When their father unexpectedly dies, the three Dashwood girls—Elinor, Marianne and Margaret—must face the harsh reality of a life where they no longer have the home or the financial security that they have always taken for granted. As they come to terms with life without the comforts of either their country house or an inheritance, Elinor, a sensible architecture student, and Marianne, a passionate, musical free spirit, are also confronted by a world where their choices are abruptly limited by their new and alarming circumstances.I was really looking forward to reading this book as I love modern retellings of old classics, and I wasn't disappointed.
I enjoyed how this book threw you into the story straight away; there was no hesitancy or slow start, which made it immediately gripping. I also found it very easy to read, which made it quick to get through.
The characters, I also loved, especially Elinor, who I could relate to in pretty much every aspect. This book explores the differences between sisters that are so great you would hardly think to call the separate characters sisters, and yet I find that there are differences as large between myself and my own sisters; it was realistic, and I enjoyed that very much.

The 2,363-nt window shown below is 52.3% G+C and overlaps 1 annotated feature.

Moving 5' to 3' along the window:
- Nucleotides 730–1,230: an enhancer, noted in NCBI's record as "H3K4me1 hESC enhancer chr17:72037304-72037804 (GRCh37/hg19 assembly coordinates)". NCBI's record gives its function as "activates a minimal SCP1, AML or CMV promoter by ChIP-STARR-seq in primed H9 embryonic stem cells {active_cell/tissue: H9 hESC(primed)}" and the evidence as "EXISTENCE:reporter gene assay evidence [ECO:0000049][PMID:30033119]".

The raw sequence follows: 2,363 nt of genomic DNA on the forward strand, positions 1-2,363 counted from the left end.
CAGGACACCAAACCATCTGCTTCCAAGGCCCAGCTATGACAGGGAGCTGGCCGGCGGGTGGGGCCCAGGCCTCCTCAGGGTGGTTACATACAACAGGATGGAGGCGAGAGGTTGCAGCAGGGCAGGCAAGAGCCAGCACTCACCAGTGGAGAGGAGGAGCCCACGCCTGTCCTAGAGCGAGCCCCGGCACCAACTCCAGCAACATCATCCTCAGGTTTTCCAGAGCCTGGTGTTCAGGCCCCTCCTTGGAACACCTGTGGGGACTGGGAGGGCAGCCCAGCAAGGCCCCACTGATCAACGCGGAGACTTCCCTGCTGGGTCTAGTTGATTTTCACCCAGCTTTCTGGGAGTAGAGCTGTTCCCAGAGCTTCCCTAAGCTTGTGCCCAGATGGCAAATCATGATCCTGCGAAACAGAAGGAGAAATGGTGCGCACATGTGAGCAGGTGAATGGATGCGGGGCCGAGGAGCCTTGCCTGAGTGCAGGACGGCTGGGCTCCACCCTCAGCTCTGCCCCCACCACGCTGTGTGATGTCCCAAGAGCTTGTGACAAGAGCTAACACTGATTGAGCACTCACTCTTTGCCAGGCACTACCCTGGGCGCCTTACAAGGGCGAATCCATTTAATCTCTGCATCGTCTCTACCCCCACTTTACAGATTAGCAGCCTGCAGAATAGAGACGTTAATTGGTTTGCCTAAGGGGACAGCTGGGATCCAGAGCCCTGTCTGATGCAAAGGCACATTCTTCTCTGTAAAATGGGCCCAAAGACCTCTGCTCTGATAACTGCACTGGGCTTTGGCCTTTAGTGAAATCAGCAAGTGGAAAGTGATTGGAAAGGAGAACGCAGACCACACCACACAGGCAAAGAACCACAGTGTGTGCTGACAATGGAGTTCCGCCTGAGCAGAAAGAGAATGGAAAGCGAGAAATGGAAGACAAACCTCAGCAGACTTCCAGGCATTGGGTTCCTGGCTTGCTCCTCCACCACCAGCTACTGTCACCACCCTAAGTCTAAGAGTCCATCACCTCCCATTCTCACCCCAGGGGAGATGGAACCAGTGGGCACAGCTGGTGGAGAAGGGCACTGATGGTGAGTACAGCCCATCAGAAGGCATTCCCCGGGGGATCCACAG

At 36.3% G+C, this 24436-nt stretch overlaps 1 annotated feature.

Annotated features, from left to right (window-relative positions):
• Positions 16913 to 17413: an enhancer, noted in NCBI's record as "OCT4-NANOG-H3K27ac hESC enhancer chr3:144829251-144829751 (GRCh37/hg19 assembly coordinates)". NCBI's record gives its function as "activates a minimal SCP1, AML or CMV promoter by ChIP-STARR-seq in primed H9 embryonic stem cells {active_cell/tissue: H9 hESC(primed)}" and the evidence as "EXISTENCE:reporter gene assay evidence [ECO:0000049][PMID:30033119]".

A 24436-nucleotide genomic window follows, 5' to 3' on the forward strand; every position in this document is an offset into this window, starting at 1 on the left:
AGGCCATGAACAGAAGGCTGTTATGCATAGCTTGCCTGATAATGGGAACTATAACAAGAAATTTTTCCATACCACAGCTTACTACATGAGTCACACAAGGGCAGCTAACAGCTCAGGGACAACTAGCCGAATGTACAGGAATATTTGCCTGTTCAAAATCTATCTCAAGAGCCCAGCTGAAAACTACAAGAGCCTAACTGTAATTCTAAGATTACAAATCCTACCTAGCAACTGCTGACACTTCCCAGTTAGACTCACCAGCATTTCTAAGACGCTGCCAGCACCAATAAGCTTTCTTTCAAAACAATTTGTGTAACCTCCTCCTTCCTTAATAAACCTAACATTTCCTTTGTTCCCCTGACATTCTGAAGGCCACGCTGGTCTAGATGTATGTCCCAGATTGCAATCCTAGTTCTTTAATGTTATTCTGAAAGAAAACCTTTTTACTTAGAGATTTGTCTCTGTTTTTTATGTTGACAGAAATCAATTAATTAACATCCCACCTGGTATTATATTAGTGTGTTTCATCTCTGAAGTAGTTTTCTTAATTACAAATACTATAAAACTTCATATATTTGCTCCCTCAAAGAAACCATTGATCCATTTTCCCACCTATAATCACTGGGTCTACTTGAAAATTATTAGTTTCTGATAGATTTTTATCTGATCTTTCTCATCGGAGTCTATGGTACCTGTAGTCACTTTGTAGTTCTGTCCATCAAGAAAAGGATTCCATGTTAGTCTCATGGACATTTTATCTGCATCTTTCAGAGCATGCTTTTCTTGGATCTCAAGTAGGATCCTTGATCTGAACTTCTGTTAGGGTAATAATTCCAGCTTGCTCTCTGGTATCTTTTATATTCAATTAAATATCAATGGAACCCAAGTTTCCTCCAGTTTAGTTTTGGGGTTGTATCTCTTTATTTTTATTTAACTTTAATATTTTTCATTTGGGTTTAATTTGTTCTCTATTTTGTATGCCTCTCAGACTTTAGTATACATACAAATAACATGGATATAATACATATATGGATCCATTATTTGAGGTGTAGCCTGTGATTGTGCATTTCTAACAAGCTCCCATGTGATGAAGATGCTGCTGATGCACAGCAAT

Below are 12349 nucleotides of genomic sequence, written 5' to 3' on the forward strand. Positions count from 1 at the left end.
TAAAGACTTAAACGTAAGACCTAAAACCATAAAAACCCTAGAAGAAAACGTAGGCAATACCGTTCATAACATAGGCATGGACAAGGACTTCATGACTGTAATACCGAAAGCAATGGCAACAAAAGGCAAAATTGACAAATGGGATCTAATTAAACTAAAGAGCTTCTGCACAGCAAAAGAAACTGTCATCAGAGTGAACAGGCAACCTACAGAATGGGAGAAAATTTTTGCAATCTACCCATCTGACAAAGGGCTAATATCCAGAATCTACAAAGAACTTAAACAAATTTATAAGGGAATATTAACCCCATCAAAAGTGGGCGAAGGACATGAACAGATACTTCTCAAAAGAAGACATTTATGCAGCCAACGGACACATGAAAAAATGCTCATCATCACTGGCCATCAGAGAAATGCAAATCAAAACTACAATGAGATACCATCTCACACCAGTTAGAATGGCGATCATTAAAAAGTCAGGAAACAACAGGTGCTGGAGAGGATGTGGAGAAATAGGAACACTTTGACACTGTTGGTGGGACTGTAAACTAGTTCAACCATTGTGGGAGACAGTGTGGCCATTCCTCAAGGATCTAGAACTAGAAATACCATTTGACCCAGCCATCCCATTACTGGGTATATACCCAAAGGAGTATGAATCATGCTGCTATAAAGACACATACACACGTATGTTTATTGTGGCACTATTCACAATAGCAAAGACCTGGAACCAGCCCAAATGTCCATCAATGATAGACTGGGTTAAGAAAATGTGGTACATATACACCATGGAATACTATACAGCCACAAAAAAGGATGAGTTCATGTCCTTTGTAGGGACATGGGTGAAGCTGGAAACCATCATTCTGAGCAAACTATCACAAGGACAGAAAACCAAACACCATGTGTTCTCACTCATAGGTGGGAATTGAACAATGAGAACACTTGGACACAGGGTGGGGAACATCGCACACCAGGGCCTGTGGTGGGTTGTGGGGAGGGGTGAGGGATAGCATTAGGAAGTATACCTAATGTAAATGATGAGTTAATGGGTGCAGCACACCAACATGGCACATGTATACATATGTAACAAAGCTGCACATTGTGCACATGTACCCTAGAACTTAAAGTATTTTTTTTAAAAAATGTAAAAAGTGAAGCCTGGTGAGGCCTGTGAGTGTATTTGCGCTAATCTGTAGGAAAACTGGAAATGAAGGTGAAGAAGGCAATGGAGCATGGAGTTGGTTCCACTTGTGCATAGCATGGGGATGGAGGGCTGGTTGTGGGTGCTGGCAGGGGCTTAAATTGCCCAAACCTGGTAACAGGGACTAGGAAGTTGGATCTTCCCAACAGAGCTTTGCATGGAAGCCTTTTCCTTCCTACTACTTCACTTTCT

The only problem I had with this story was how quickly Elinor and Edward seemed to move from acquaintances to being deeply in love with each other; I found myself returning to the same place in the book to see that I hadn't accidentally missed anything. Their relationship wasn't developed enough for me, and I found it hard to feel empathy for Elinor pining for a person who seemed to drop in and out of the story when he felt like it.
Overall, a great retelling with a modern twist. 4/5 stars.